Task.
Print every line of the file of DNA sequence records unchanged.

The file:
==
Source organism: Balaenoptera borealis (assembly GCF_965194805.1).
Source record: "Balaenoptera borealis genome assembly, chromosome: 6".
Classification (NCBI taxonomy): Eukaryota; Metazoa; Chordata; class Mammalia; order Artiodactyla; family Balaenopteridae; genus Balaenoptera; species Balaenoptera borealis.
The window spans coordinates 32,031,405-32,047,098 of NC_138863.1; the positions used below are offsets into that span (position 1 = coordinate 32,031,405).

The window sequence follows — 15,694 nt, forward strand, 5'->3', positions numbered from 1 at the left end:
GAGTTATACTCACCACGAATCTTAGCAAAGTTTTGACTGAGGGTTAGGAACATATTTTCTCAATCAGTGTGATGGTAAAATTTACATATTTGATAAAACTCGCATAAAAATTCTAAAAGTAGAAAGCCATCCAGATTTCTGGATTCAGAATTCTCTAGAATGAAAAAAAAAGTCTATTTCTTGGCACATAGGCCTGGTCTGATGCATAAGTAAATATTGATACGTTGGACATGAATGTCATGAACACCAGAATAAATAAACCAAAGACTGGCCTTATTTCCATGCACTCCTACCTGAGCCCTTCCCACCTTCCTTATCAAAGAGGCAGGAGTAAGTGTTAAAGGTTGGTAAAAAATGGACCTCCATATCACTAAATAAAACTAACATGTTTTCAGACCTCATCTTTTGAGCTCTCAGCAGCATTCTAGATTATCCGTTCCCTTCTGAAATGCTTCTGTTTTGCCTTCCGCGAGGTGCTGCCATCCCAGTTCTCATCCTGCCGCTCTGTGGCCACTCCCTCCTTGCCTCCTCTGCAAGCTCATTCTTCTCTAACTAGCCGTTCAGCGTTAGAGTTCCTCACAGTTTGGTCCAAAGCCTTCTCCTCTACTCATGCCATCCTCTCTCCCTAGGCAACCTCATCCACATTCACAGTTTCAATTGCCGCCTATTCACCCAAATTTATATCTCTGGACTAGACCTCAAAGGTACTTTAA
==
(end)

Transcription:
Source organism: Balaenoptera borealis (assembly GCF_965194805.1).
Source record: "Balaenoptera borealis genome assembly, chromosome: 6".
Classification (NCBI taxonomy): Eukaryota; Metazoa; Chordata; class Mammalia; order Artiodactyla; family Balaenopteridae; genus Balaenoptera; species Balaenoptera borealis.
The window spans coordinates 32,031,405-32,047,098 of NC_138863.1; the positions used below are offsets into that span (position 1 = coordinate 32,031,405).

The window sequence follows — 15,694 nt, forward strand, 5'->3', positions numbered from 1 at the left end:
GAGTTATACTCACCACGAATCTTAGCAAAGTTTTGACTGAGGGTTAGGAACATATTTTCTCAATCAGTGTGATGGTAAAATTTACATATTTGATAAAACTCGCATAAAAATTCTAAAAGTAGAAAGCCATCCAGATTTCTGGATTCAGAATTCTCTAGAATGAAAAAAAAAGTCTATTTCTTGGCACATAGGCCTGGTCTGATGCATAAGTAAATATTGATACGTTGGACATGAATGTCATGAACACCAGAATAAATAAACCAAAGACTGGCCTTATTTCCATGCACTCCTACCTGAGCCCTTCCCACCTTCCTTATCAAAGAGGCAGGAGTAAGTGTTAAAGGTTGGTAAAAAATGGACCTCCATATCACTAAATAAAACTAACATGTTTTCAGACCTCATCTTTTGAGCTCTCAGCAGCATTCTAGATTATCCGTTCCCTTCTGAAATGCTTCTGTTTTGCCTTCCGCGAGGTGCTGCCATCCCAGTTCTCATCCTGCCGCTCTGTGGCCACTCCCTCCTTGCCTCCTCTGCAAGCTCATTCTTCTCTAACTAGCCGTTCAGCGTTAGAGTTCCTCACAGTTTGGTCCAAAGCCTTCTCCTCTACTCATGCCATCCTCTCTCCCTAGGCAACCTCATCCACATTCACAGTTTCAATTGCCGCCTATTCACCCAAATTTATATCTCTGGACTAGACCTCAAAGGTACTTTAA